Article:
(JNi.media) Michigan Jewish Institute, a religious college with offices in Southfield and West Bloomfield, Michigan, is at the center of a federal investigation. MJI is closely affiliated with the Michigan State Chabad-Lubavitch organization through Rabbi Kasriel Shemtov, MJI’s president, and Dov Stein, MJI’s director of academic administration.
WXYZ 7 Action News has confirmed that federal agents executed a search warrant at the Michigan Jewish Institute on Tuesday.
The Office of the Inspector General for the Department of Education told 7 Action News the raid came in connection to their own investigation.
According to an eyewitness who spoke to the Forward, some 15 federal agents raided the MJI’s administrative offices in Southfield, a suburb of Detroit, Tuesday morning. The agents led the employees into a conference room, took their personal details and sent them home. Then agents brought boxes into the building on a hand truck.
The Michigan Jewish Institute issued the following statement on Wednesday:
Michigan Jewish Institute has provided educational opportunity and career pathways for thousands of students over many years, and we are proud of our accomplishments.
MJI is cooperating fully with the federal authorities. We are continuing operations as normal. We remain committed to our students who rely on the Institute, and we appreciate the dedication of our nearly 100 faculty and staff who are focused on our students.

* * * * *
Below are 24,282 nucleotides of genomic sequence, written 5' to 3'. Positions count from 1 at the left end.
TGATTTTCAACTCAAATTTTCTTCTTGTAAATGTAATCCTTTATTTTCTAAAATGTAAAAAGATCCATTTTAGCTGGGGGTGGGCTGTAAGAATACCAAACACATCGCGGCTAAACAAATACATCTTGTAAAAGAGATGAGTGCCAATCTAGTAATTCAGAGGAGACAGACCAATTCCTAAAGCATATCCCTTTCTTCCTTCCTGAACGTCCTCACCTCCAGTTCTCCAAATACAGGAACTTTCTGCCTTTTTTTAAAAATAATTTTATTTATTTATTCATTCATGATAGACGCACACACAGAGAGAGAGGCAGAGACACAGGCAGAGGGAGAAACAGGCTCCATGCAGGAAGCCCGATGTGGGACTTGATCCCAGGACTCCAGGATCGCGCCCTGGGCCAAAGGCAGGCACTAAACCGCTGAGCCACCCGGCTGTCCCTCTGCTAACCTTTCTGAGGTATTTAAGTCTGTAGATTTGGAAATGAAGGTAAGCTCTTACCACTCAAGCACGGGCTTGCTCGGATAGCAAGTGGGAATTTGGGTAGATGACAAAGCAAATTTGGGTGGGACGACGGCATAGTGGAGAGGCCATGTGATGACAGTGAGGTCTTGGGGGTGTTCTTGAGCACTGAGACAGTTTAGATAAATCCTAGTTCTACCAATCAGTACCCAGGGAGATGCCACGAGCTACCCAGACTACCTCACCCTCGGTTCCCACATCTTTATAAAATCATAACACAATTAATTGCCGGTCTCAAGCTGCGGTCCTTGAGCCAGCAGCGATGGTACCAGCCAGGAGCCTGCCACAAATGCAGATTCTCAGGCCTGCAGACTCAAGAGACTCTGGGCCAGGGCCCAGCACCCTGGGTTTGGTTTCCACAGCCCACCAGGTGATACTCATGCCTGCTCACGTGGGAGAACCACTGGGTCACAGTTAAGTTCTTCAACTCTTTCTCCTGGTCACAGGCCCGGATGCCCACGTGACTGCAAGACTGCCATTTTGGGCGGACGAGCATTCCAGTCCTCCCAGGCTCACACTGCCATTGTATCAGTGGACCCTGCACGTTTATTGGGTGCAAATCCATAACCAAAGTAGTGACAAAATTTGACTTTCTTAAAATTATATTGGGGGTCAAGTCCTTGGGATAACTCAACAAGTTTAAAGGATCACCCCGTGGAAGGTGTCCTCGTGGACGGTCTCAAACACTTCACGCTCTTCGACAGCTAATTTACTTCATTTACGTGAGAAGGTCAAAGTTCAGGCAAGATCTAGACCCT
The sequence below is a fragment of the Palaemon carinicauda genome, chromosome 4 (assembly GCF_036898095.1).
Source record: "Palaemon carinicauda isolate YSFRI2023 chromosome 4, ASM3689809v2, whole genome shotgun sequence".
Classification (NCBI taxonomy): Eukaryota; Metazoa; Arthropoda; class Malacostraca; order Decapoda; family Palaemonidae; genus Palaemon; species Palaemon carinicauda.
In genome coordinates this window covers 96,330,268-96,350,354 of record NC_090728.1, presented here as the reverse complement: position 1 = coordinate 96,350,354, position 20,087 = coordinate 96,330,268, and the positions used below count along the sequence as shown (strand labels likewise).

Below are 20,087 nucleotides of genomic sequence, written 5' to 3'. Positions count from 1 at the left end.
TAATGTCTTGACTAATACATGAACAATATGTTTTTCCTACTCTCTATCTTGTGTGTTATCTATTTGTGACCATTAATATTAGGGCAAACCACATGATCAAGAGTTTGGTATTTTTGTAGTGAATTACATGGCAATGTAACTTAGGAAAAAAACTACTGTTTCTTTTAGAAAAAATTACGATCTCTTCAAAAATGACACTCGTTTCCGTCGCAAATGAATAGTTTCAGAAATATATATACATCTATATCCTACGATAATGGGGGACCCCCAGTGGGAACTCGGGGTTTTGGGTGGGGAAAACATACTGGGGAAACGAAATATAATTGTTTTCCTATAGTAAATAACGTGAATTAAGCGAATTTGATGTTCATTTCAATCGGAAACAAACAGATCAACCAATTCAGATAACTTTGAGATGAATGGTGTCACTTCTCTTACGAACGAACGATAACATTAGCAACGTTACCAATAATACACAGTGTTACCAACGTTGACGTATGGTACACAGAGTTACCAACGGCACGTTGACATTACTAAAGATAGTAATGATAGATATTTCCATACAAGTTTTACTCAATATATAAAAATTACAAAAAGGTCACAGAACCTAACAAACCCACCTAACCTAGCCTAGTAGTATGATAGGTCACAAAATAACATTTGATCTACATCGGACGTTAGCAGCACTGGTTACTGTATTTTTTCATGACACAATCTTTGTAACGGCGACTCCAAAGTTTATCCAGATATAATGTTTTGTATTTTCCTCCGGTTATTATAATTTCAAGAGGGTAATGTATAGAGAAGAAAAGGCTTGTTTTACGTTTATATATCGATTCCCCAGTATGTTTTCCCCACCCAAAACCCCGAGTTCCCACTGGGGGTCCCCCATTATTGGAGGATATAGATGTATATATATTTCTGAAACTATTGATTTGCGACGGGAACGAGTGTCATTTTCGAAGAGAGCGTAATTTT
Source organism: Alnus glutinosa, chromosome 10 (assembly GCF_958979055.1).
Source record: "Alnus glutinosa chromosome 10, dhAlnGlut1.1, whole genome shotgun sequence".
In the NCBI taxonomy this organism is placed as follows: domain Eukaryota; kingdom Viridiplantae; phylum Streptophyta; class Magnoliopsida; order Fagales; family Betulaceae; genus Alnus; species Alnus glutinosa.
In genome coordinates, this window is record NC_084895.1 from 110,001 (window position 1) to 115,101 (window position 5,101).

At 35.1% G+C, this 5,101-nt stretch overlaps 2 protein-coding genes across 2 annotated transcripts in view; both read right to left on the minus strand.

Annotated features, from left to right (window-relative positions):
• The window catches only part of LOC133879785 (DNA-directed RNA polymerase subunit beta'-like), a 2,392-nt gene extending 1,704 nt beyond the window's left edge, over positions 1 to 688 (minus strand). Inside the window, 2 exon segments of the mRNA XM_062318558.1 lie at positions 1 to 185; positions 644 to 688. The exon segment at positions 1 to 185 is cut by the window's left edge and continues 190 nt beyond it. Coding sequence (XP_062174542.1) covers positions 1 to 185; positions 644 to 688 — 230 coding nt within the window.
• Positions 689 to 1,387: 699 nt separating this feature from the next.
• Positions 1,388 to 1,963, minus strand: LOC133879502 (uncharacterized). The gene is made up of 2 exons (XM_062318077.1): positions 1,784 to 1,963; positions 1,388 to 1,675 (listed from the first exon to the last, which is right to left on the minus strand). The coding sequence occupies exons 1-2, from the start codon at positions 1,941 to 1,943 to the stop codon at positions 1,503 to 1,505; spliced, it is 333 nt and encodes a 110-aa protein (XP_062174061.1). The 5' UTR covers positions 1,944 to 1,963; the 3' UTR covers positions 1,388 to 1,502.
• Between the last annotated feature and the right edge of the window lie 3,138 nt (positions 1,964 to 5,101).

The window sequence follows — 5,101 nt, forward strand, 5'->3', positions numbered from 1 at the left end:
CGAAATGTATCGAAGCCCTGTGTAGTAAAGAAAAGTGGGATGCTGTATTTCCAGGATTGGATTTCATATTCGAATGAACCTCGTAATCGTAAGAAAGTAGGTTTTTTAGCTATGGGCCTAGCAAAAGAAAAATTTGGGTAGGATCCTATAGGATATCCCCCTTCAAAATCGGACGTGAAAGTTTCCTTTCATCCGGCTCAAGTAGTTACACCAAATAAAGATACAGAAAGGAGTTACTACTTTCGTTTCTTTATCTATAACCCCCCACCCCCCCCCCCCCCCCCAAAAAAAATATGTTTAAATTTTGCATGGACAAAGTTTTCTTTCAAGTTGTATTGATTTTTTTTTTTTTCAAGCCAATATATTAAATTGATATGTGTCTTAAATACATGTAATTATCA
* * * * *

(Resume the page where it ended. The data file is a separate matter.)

We will not be providing any further comments until we have more information.
Established in 2004, with 300 students, MJI today boasts more than 2,000 students, the vast majority of whom participate in the school’s distance learning program, many of them overseas.
The school uses the Sakai collaborative learning environment, which offers document distribution, a gradebook, discussion, live chat, assignment uploads, and online testing.
As US citizens, MJI students may claim financial assistance under the Federal Pell Grant Program, which offers up to $5,730 per student annually.
The school website encourages applicants to check whether they are entitled to a government grant, a practice of just about every US college.
At this point, the FBI appears to have cast a wide net in the hope of finding incriminating evidence, and so speculations regarding the reason for the raid are just that. The Forward, which covered the school back in 2012, is suggesting the feds were concerned MJI was pulling a scam, signing up students who were not real graduation prospects.
Or, a more likely explanation, is that this could be a management and supervision issue.
One Chabad official who spoke to JNi.media on Wednesday commented on one part of the Forward story, that described the difficulties the school had experienced in receiving its accreditation; the official argued that this is not unusual for minor colleges, which face more academic scrutiny.